WASHINGTON – A crowd of hundreds gathered at the steps of the Supreme Court on Wednesday morning, chanting in response to Karen Narasaki, vice chair for of the Leadership Conference on Civil Rights:
“What do we want?”
“When are we going to get it?”
As the audience erupted into applause, one listener mumbled, “hopefully.”
Such tepid optimism characterized the rally outside the courthouse Wednesday, while the Supreme Court heard arguments in what could be a landmark case for affirmative action.
The crowd was diverse, both in race and in age, but it seemed just about everyone -- aside from each side's lawyers, who spoke more formally to reporters -- was there to defend the University of Texas at Austin and affirmative action. High school students held signs reading “Diversity equals success,” and speakers, including Hilary Shelton, director of the Washington Bureau of the National Association for the Advancement of Colored People, Lee Saunders, president of the American Federation of State, County and Municipal Employees, and the Rev. Al Sharpton, roused the audience by proclaiming the importance of diversity and of equal access to education.
“If opportunity is jeopardized for anyone, it is jeopardized for everyone,” Saunders said.
Shelton called the movement against affirmative action an attempt to “move us backward.”
“If you think affirmative action leads to reverse discrimination, you obviously listen to Fox News a little too often,” he said, to laughter from the crowd.
A number of speakers, including students from Howard University, Western Michigan University, and the University of Texas at Austin, discussed their personal experiences with affirmative action. Sophia Zaman, vice president of the United States Student Association, talked about growing up in Cleveland and attending a predominantly white school where “no one looked like me," and then going to college in New England. Initially, Zaman was afraid to speak up in class, but she slowly began to grow comfortable interacting with a diverse group.
“We need this kind of learning environment,” she said. “We need diversity in our classrooms.”
“You see every different color possible, every different type of person,” said Alexandria Lappas, a third-year law student at Georgetown University, excited by the turnout to the rally. “It’s good that there are so many students here, too.”
Lappas and Shane Poole, a third-year law student at Howard University, attended the rally because they believe having a diverse classroom enhances the educational experience, and is better training for life. Affirmative action, they said, affects white students such as themselves just as much as students of all other racial groups. “It’s important for white students to show support,” Lappas said.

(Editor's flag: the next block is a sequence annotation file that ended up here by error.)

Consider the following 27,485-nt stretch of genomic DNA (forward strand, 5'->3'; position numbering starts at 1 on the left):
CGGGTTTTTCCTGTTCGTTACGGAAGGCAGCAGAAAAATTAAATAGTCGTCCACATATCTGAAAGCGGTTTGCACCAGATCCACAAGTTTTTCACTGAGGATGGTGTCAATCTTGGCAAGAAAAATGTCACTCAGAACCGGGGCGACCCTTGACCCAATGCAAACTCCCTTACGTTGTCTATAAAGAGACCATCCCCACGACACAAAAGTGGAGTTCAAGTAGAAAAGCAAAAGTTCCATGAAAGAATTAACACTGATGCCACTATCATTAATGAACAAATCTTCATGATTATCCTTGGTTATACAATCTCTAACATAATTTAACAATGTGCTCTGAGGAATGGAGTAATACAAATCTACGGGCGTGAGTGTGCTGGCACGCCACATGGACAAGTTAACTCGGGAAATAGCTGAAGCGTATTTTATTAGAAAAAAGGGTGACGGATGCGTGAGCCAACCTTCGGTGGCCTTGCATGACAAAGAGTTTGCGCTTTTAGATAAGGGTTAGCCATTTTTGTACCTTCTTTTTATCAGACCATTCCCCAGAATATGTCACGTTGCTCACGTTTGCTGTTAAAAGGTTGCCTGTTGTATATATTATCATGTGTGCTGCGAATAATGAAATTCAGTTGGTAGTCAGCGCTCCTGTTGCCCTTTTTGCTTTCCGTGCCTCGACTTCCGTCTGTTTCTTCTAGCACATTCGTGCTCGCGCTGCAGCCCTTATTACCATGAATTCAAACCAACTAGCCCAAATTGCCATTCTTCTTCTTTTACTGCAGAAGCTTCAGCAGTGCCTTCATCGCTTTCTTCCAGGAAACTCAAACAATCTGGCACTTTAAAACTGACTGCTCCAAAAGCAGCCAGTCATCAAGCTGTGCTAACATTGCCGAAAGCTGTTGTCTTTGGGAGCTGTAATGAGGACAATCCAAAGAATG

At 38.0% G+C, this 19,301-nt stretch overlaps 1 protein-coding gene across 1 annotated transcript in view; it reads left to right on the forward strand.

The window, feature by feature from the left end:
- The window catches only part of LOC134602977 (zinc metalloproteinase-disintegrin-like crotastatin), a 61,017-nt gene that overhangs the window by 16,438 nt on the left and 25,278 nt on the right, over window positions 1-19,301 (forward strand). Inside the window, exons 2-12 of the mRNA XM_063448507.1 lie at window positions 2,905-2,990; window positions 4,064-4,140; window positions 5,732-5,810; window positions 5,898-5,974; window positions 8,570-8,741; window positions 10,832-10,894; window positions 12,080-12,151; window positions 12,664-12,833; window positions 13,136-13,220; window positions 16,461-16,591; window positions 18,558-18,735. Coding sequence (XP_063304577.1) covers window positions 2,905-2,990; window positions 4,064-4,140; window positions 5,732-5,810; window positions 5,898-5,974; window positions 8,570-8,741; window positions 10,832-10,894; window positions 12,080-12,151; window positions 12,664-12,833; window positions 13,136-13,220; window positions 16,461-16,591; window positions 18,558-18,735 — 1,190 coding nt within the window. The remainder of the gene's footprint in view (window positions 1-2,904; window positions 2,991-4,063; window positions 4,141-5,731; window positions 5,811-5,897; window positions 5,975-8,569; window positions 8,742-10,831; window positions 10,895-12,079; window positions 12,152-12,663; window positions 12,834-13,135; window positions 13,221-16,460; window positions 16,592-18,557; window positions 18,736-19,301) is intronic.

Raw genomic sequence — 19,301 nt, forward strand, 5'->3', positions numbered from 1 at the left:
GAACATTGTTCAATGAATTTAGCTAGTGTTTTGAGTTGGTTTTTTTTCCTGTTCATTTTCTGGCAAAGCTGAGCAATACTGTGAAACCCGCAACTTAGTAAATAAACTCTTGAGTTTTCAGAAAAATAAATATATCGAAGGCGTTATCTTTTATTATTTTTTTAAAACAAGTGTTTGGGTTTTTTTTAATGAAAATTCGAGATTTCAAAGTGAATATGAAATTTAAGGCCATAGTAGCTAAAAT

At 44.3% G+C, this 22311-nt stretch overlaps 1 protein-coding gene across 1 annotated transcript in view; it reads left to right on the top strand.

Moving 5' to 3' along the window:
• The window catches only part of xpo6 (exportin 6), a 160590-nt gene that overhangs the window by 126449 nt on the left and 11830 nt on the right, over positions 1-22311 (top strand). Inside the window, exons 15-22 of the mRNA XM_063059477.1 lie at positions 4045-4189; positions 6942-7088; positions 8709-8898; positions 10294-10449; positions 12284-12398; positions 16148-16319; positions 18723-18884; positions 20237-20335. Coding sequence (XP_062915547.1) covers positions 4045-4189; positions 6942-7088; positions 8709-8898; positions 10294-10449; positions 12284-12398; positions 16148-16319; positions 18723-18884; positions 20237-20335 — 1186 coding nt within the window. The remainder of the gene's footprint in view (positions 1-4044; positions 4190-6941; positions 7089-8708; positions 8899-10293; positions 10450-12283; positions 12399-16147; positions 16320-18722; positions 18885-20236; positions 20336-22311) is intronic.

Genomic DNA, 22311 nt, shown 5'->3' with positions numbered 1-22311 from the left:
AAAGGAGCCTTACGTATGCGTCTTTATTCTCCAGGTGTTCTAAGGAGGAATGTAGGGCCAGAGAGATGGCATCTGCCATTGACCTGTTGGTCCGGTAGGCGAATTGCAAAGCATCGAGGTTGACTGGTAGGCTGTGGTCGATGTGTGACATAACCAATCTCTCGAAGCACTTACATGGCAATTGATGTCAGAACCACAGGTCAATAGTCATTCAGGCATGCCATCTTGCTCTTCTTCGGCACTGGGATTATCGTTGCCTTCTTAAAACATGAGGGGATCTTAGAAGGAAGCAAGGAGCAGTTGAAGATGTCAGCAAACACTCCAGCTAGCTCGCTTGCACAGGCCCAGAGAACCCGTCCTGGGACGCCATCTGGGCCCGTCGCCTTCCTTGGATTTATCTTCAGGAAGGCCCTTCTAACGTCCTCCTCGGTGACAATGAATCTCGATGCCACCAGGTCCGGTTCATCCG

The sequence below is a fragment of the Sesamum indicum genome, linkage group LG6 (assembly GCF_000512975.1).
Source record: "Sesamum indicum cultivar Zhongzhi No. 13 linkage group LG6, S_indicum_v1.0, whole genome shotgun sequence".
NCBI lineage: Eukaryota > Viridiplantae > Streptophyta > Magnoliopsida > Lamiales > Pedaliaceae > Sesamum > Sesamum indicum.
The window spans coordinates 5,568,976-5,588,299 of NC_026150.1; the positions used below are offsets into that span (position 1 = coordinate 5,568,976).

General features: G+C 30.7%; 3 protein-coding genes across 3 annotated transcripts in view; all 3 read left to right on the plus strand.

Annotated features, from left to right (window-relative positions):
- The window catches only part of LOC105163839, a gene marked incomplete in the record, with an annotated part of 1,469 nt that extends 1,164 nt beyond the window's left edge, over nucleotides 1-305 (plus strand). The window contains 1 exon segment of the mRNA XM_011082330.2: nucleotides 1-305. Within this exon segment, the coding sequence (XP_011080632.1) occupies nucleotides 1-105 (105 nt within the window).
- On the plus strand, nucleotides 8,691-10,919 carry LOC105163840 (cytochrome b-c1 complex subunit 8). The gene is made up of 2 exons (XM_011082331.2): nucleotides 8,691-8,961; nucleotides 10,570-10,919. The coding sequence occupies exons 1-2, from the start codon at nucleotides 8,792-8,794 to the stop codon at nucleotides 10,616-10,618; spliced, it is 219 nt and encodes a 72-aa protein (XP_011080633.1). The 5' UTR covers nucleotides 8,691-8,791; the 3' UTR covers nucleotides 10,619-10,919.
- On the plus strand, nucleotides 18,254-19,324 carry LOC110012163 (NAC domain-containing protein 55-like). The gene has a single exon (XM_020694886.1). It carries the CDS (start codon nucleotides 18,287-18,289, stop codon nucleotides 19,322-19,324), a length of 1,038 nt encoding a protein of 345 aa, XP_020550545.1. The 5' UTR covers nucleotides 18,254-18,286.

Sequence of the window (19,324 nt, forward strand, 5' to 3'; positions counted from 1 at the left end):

Poole reflected on his experience at Howard, a historically black university. “It’s helped me realize people are people, no matter what,” he said.
The buzz around the rally grew when arguments had wrapped up and those involved in the case began filing out of the courthouse. Curious observers moved to get a glimpse of Abigail Fisher, the plaintiff, and to hear William Powers Jr., president of UT Austin, make a statement. He said that the Texas law that lets in the top 10 percent of high school graduates doesn't do enough to diversify the student body. "You’re basically telling high school students, ‘You stumble for a second in your sophomore year … and you have no chance at getting into the University of Texas.’ ”
Fisher, who was smiling as she walked out of the Supreme Court, spoke only briefly, thanking the court for hearing her case and expressing her hope that the court will rule against affirmative action in college admissions.
Brandon Greene, a third-year law student at Boston University, was not moved by Fisher’s case. Greene, who had to miss three classes and line up at 10:30 p.m. Tuesday night to hear Wednesday’s arguments, said he does not think Fisher can claim any damages from being denied admission. If affirmative action weren’t such a hot-button issue, Greene said, he does not think a case of denied college admission would ever have reached the Supreme Court.
For his part, Greene thinks affirmative action is necessary. “I represent 33 percent of the black male population in the class graduating this year,” Greene said.
He was also interested in the court’s discussion of intra-racial diversity, an argument that affirmative action supporters often make in response to calls for class-based affirmative action, which would advantage students from lower socioeconomic backgrounds, regardless of race.
“I’m from the inner city,” Greene said, “so law school was the first time I encountered black people from an affluent background. That diversity was challenging at first.”
He pauses, then adds, “But the court seemed to gloss over it.”
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